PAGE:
Diacetyl is a chemical used in small amounts in wine and beer to impart a pleasant mouth-feel, but is also employed as a flavoring most commonly to create a buttery flavor in microwave popcorn. Pretty innocuous, no?
According to an article published in today’s NYTimes, “Flavoring-Factory Illnesses Raise Inquiries” diacetyl is commonly used in a concentrated form and is processed in flavoring plants where workers are “handling and mixing diacetyl with other ingredients in cauldron-like blenders”.
For the workers affected by exposure to this form of the chemical, many have developed bronchiolitis obliterans. This disease is life-threatening, has no treatment or cure and in most cases the affected parties were young and healthy before they began working in the plant.
The first case of bronchiolitis obliterans in California was reported in August 2004. Not surprisingly, industry officials deny they have been slow to act but have publically admitted that they have known about health complications arising from exposure to the chemical combined with poorly ventilated workspaces since 2001. A bill, introduced by Assemblywoman Sally Lieber, which would ban diacetyl in all California workplaces by 2010 has already passed two committees in the State Assembly.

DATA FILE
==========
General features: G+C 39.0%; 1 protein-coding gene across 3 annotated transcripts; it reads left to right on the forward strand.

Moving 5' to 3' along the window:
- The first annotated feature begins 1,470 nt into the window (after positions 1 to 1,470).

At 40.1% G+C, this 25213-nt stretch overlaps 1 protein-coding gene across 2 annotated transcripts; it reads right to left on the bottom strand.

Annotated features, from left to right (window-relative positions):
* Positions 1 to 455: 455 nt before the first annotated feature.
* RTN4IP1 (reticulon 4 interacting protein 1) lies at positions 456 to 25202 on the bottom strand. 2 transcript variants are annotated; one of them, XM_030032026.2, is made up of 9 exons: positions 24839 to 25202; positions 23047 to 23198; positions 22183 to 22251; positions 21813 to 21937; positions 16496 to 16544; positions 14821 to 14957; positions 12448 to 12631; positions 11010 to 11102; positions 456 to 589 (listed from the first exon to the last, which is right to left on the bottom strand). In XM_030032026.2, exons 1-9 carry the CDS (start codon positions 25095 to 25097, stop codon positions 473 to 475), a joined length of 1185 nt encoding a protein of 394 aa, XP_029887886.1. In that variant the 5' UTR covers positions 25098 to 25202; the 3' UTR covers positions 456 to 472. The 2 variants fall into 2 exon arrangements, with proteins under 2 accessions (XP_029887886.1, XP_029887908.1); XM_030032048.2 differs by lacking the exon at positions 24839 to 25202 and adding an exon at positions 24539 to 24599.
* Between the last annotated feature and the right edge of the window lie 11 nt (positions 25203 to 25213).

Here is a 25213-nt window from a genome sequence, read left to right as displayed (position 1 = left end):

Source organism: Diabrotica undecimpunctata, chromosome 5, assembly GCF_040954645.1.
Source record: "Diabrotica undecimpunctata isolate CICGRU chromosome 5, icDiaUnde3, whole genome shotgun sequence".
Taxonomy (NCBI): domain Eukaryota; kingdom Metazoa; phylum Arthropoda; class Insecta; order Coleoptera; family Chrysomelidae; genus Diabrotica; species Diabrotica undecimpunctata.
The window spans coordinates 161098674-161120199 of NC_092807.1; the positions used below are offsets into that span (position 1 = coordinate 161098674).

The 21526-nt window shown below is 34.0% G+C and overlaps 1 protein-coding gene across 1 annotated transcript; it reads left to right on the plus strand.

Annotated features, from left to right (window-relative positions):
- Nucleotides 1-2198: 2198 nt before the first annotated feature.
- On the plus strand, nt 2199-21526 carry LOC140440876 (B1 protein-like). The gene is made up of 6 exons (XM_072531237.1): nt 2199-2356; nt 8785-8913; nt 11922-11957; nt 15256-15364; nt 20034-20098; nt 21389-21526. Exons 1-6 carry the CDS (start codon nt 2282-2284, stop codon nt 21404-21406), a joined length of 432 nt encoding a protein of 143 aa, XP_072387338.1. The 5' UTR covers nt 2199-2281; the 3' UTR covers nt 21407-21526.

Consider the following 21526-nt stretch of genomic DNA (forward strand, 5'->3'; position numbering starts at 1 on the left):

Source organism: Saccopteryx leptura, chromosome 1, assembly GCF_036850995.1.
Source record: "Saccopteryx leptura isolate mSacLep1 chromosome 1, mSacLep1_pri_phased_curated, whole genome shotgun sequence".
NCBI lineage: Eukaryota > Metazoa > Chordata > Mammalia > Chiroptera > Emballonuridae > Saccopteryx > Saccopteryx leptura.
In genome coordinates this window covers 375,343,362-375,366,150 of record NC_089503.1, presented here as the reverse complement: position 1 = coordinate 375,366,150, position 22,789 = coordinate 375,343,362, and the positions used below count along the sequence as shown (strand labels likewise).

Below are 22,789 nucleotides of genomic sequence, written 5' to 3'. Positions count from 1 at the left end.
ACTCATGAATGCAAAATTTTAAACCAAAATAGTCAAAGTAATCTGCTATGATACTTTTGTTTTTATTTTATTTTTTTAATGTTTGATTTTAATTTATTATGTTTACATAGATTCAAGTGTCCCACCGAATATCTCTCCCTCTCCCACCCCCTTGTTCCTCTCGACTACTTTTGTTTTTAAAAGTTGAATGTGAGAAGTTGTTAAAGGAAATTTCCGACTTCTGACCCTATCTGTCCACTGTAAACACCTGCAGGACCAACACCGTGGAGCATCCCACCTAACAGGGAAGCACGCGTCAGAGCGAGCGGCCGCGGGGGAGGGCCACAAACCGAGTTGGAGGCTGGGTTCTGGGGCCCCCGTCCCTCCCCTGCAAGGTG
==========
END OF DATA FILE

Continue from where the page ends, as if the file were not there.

Other studies conducted in midwestern plants by the National Institute for Occupational Safety and Health confirm a connection between workplace exposure to diacetyl and possibly other chemicals used in complex flavoring mixtures. Part of the problem is the fact that, “the safety of these chemicals is usually established for humans consuming small amounts in food [Pollitt 2000], not for food industry workers inhaling them”.
What’s my point? It is twofold. The production and manufacture of products we consider to be unremarkable, everyday use items have a huge impact on the health and safety of millions of people, not to mention the environment. On the consumer side of things this impact is difficult to see and who knows what, if any eventual impact there will be to the consumer, which leads me to my second point – research into the environmental factors which cause chronic illnesses such as cancer are only beginning.
A self-serving concern on my part? To some degree, sure. But at the same time our culture of convenience can only have so long of a lifespan before it burns itself out, taking us with it.
I can eat my popcorn plain, thanks.